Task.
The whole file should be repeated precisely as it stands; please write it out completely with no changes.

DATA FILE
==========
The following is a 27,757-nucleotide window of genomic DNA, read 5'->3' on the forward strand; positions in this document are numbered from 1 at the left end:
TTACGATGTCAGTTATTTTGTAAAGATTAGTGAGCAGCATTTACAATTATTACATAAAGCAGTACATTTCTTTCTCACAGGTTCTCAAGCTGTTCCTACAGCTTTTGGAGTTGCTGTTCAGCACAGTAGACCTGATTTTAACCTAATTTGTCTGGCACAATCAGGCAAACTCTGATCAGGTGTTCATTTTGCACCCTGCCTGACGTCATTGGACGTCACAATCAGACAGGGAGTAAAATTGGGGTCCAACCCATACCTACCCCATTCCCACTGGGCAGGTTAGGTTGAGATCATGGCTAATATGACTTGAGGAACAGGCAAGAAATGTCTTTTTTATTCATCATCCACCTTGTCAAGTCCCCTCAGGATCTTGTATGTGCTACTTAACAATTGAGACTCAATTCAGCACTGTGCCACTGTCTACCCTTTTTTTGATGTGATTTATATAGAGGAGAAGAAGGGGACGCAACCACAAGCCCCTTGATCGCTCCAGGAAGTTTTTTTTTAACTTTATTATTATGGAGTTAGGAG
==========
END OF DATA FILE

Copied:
The following is a 27,757-nucleotide window of genomic DNA, read 5'->3' on the forward strand; positions in this document are numbered from 1 at the left end:
TTACGATGTCAGTTATTTTGTAAAGATTAGTGAGCAGCATTTACAATTATTACATAAAGCAGTACATTTCTTTCTCACAGGTTCTCAAGCTGTTCCTACAGCTTTTGGAGTTGCTGTTCAGCACAGTAGACCTGATTTTAACCTAATTTGTCTGGCACAATCAGGCAAACTCTGATCAGGTGTTCATTTTGCACCCTGCCTGACGTCATTGGACGTCACAATCAGACAGGGAGTAAAATTGGGGTCCAACCCATACCTACCCCATTCCCACTGGGCAGGTTAGGTTGAGATCATGGCTAATATGACTTGAGGAACAGGCAAGAAATGTCTTTTTTATTCATCATCCACCTTGTCAAGTCCCCTCAGGATCTTGTATGTGCTACTTAACAATTGAGACTCAATTCAGCACTGTGCCACTGTCTACCCTTTTTTTGATGTGATTTATATAGAGGAGAAGAAGGGGACGCAACCACAAGCCCCTTGATCGCTCCAGGAAGTTTTTTTTTAACTTTATTATTATGGAGTTAGGAG